By Pete Kotz
By Michael Musto
By Michael Musto
By Capt. James Van Thach told to Jonathan Wei
By Kera Bolonik
By Michael Musto
By Nick Pinto
By Steve Weinstein
It's the extended busman's holiday of two pro writers, Jason Fry and Greg Prince. They'd been "talking idly" about doing something together when Fry was assigned to write about blogs for The Wall Street Journal in 2005. "But I'd never actually done it," Fry recalls. "I was a bit too young to be a columnist who habitually doesn't know what he's talking about, so I decided to actually write a blog for a little while."
Fry and Prince loved the Mets, so there was the hook. "Being a Mets fan means expressing yourself constantly," says Prince, "and we've found an ideal venue for it."
They've been at it for five "nonprofit years," though Fry says they've recently decided "to accept advertising that isn't for off-shore gambling." Doing the blog, day after day, doesn't gain them the access regular sportswriters get—"It won't get you a quote from Jerry Manuel or David Wright," says Prince, though he did get to interview sportscaster Gary Cohen for his book version of Faith and Fear in Flushing. "We still rely on those who cover the team for that stuff—but we don't rely on them for a whole lot else. After a particularly compelling game, I'm going to want to read what my partner writes and what a whole bunch of our counterparts are going to write. The newspaper guys don't take precedence anymore—at least, not in my eyes."
"I know it sounds corny," says Fry, "but when I go to Citi Field now in my Faith and Fear shirt, I often run into friends I made through the blog, or people who see the shirt and ask, 'Faith and Fear in Flushing?' I wouldn't mind a little money on top of that—or even a lot of money—but it's a pretty excellent reward in its own right." —edroso
Let us consider the cityscape of prominent "underground culture" sites that surround Animal New York, and, in this context, we suppose "underground culture" (Animal's words) means locally based bloggers and photo uploaders whose Internet personas suggest they intimately understand the difference between throw-ups (the graffiti kind) and throwing up (the puke kind) and could cop drugs at a text's notice (weed doesn't count). There's Vice, but in reach, that's like comparing Duane Reade to King's Pharmacy. There's the Street Boners and TV Carnage, but that's basically self-proclaimed "asshole" Gavin McInnes personified: crass, acerbic, not for the weak at heart or stomach. To single out a third, there's aNYthing's GLOB, but that reads like a bad inside joke among dudes who've had too many skateboard injuries, addictions, and piss hard-ons at the Mars Bar.
That's why we're telling you about Animal New York, a professional weekday enterprise that's international in scope, New York in tone, but something even your little brother could appreciate. Animal is run by Bucky Turco, someone the Voice recently named "Best Downtown-Minded Internet Savant"—he was the first person to interview Hipster Grifter tattootard Kari Ferrell. But Turco's also the guy who recently co-produced the first Manhattan show of fiercely anonymous sticker slapper/spraycan wielder B.N.E. this past December. And in an era in which every assclown on the block has a street-art photo blog, Animal sets itself apart by not only capitalizing on Turco's access, but also providing context—like clarifying that Mr. Brainwash, an opportunist Andy Warhol cribber who recently designed an album cover for Madonna, is "universally despised." In any given week, Animal's four-person cast of characters will describe Jersey Shore Guidette Snooki as a Mrs. Potato Head who "makes my penis recoil in horror," post Facebook photos of Republican Senator/pimp daddy Scott Brown posed creepily with his bikini-clad daughters, and excavate spoilers to a Sundance documentary from anonymous art-juggernaut Banksy. Animal's also really good at engaging with its audience, say, here, like this: "Here's a word of advice for all of you whore-mongers out there . . ." —DODERO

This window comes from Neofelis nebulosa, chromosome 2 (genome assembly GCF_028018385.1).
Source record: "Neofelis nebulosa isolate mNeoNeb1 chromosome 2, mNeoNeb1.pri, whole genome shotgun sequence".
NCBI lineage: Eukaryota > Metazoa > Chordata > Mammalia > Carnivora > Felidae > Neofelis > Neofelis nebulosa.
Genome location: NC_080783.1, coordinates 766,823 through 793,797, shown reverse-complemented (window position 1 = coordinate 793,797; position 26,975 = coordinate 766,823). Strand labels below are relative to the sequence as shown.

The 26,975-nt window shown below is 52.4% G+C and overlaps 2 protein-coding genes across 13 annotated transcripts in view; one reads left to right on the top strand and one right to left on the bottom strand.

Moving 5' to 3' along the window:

Being mostly about film and TV, The House Next Door isn't, at first glance, an obvious New York blog. But "there is something of a New York centrality to the House," says blog runner Keith Uhlich, and he and founder Matt Zoller Seitz live in Brooklyn. Also, it makes sense that one of the pre-eminent culture blogs emanates from the cultural capital of America. If there's a meaningful movie event in the city, like an early Carl Dreyer retrospective at BAM, they're on it.
Aesthetically speaking, they get around. The several contributors at The House, as they call it, put keen critical focus on art both high and low; they discourse elegantly on Rohmer and Ophüls, and also The Dark Knight and Looney Tunes (" 'I Love to Singa' is about stalwart determination, not to mention the simultaneous insanity and importance of artistic pursuit").
They also seek outside perspectives; The House employs a large staff, including a Turkish correspondent, Ali Arikan, and this summer, took a dispatch from the deadCENTER Film Festival in Oklahoma City. "I always have, and always will, continue to pursue writers and subjects and readers from other areas of the world," says Uhlich.
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